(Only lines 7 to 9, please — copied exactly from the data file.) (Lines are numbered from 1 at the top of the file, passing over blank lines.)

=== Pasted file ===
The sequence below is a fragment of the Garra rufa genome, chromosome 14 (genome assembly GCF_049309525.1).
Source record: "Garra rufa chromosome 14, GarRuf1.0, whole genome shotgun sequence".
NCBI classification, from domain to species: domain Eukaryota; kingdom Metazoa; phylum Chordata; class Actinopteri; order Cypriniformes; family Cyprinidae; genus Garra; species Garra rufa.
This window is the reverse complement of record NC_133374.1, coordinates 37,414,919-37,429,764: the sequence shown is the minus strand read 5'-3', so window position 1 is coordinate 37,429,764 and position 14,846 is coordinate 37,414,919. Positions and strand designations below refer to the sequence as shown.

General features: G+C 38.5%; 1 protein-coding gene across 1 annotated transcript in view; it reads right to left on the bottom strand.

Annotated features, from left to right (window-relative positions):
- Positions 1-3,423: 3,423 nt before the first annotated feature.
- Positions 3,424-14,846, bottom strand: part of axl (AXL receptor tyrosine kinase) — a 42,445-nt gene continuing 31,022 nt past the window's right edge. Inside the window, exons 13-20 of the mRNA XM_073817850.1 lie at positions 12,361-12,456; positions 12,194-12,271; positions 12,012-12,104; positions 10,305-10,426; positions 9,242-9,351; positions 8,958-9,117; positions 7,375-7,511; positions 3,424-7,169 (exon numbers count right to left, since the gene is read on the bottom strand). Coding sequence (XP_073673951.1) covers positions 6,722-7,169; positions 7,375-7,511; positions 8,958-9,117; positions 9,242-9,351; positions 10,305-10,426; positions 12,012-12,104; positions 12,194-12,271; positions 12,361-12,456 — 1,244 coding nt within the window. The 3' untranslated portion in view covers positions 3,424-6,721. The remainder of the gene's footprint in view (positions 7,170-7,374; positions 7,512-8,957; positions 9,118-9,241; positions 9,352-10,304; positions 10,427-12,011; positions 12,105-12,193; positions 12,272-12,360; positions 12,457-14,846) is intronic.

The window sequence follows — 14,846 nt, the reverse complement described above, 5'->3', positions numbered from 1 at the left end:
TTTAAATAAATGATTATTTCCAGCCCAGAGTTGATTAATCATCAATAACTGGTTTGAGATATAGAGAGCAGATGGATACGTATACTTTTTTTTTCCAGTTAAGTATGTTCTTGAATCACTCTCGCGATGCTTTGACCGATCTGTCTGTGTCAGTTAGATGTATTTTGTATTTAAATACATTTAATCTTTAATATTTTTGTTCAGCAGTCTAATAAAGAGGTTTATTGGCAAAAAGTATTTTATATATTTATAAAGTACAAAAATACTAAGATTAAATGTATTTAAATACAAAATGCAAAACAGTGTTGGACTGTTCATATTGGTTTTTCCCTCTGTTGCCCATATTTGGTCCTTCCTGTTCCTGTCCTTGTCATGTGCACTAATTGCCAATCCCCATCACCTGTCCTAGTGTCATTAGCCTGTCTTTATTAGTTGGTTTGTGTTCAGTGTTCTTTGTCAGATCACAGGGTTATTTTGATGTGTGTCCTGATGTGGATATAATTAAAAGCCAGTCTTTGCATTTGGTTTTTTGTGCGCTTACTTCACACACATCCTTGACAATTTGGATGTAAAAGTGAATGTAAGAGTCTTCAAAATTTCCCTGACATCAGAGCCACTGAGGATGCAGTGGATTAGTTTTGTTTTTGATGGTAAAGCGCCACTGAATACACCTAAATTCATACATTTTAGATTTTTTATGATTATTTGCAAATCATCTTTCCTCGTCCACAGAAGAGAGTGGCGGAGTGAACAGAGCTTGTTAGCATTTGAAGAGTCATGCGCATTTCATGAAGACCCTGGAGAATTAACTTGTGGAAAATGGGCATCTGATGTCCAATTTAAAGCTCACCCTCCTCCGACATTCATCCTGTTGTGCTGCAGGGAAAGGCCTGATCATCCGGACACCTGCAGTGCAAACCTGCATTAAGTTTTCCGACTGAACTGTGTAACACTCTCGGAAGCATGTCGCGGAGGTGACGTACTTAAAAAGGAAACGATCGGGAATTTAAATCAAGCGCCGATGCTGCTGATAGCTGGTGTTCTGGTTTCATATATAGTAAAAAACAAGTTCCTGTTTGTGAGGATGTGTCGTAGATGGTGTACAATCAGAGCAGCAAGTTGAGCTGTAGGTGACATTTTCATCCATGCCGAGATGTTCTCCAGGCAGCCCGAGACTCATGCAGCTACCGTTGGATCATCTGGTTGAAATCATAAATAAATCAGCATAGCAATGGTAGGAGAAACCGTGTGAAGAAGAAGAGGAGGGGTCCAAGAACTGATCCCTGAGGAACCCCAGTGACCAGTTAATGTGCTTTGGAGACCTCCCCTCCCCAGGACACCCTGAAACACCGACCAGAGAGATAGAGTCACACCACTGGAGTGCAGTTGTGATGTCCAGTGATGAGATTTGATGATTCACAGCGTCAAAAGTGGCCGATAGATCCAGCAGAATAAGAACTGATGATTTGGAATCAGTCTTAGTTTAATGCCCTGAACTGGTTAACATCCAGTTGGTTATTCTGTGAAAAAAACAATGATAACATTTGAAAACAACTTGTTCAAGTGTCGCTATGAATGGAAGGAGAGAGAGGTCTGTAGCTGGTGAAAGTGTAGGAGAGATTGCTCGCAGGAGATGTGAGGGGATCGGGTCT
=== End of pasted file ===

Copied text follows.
- Positions 1-3,423: 3,423 nt before the first annotated feature.
- Positions 3,424-14,846, bottom strand: part of axl (AXL receptor tyrosine kinase) — a 42,445-nt gene continuing 31,022 nt past the window's right edge. Inside the window, exons 13-20 of the mRNA XM_073817850.1 lie at positions 12,361-12,456; positions 12,194-12,271; positions 12,012-12,104; positions 10,305-10,426; positions 9,242-9,351; positions 8,958-9,117; positions 7,375-7,511; positions 3,424-7,169 (exon numbers count right to left, since the gene is read on the bottom strand). Coding sequence (XP_073673951.1) covers positions 6,722-7,169; positions 7,375-7,511; positions 8,958-9,117; positions 9,242-9,351; positions 10,305-10,426; positions 12,012-12,104; positions 12,194-12,271; positions 12,361-12,456 — 1,244 coding nt within the window. The 3' untranslated portion in view covers positions 3,424-6,721. The remainder of the gene's footprint in view (positions 7,170-7,374; positions 7,512-8,957; positions 9,118-9,241; positions 9,352-10,304; positions 10,427-12,011; positions 12,105-12,193; positions 12,272-12,360; positions 12,457-14,846) is intronic.

The window sequence follows — 14,846 nt, the reverse complement described above, 5'->3', positions numbered from 1 at the left end: